- Low speeds. Vehicles must have a low speed (between 15 and 20 mph) and yield to traffic before entering a roundabout. Fewer collisions occur and they are usually minor due to the low speeds.
- One-way traffic. Roads entering a roundabout are slightly curved to direct drivers into the intersection helping them drive counterclockwise around the circle. The curved roads and one-way travel around the roundabout exclude the possibility for T-bone and head-on collisions.
- No green light to catch. Roundabouts are intended to ensure a continuous, circular flow of traffic. Because of this, drivers don’t have a reason to speed up to try and “catch the green light”, like they might at a light controlled intersection.
- Pedestrian safety. Using the median (splitter) island allows you to cross one direction of traffic at a time.
- Reduce delay, improve traffic flow. Vehicles don’t have to fully stop , only yield, so the junction can handle greater volumes of traffic. Roundabouts are also useful when drivers miss their turns, as they can proceed around the circle until they find the right direction.
- Non-stop working: Roundabouts are also more effective during power outages. Unlike traditional signalized intersections, which must be treated as a four-way stop or require police to direct traffic, roundabouts continue to work as usual.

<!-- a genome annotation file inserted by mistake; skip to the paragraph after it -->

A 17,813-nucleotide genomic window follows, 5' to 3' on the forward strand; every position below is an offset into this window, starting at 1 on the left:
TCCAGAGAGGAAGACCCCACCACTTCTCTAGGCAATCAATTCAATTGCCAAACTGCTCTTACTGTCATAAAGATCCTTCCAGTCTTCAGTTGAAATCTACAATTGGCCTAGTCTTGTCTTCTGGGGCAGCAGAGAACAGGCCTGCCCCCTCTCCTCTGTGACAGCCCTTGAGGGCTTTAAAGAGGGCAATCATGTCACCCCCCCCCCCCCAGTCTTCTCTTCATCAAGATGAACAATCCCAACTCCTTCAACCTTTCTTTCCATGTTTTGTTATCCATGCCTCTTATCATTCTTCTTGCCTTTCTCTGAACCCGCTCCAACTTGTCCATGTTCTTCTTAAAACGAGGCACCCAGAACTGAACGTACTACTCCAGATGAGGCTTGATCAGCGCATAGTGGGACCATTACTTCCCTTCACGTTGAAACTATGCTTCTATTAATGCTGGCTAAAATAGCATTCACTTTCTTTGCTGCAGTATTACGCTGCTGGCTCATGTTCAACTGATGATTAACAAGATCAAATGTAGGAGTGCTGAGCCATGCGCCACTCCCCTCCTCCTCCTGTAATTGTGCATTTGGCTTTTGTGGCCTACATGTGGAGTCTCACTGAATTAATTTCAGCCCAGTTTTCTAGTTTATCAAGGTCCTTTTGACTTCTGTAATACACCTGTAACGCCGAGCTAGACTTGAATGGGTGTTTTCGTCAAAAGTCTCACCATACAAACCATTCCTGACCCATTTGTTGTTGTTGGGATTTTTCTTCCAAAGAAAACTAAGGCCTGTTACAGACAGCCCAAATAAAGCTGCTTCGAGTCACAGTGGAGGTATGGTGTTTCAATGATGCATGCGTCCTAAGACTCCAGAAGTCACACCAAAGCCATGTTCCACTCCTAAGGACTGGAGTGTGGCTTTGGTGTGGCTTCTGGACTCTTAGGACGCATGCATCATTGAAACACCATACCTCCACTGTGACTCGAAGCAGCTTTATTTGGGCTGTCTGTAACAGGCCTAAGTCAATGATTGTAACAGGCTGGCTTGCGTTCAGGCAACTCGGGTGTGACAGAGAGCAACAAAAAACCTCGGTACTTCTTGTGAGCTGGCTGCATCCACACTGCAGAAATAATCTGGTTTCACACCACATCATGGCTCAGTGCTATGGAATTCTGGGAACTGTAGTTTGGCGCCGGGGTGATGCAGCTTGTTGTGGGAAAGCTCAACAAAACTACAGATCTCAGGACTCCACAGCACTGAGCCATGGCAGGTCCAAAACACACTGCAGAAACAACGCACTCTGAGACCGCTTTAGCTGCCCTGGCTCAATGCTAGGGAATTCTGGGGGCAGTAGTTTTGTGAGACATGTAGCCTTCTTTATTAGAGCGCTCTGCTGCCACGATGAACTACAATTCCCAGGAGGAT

- Reduced long-term operational costs. Roundabouts have no electrical costs, no hardware and lower maintenance costs. In addition, the service life of a roundabout is twice longer than the service life for traffic signals.
- Less space needed. Roundabouts usually require more space for the circle itself but saves much more area because they require less canalization lanes around the intersection.
- More environmentally-friendly due to less vehicle emissions, fuel use and noise.
Many vehicles must wait for the light to turn green in a signalized intersection. While stopped, the vehicle’s exhaust emits more undesirable pollutants and gases into the atmosphere. Because roundabouts often eliminate such stops and improve traffic flow, they also reduce vehicle emissions and fuel consumption.
- Enhanced aesthetics by landscaping. There are many examples of how roundabouts can improve roadways perception with grass and plants or even using sculptures and small monuments.
Roundabouts are not the traffic design solution for every situation. There many variables to keep in mind when designing an intersection, but usually a roundabout is not going to be efficient or safe in the following situations:
- Minor streets intersections in residential areas, due to a low speed traffic
- Where a satisfactory geometric design cannot be provided.
- Where a signal interconnect system would provide a better level of service.
- Where it is desirable to be able to modify traffic via signal timings.
- Where a roundabout would be close to existing signals and queuing from the signal could be a problem.
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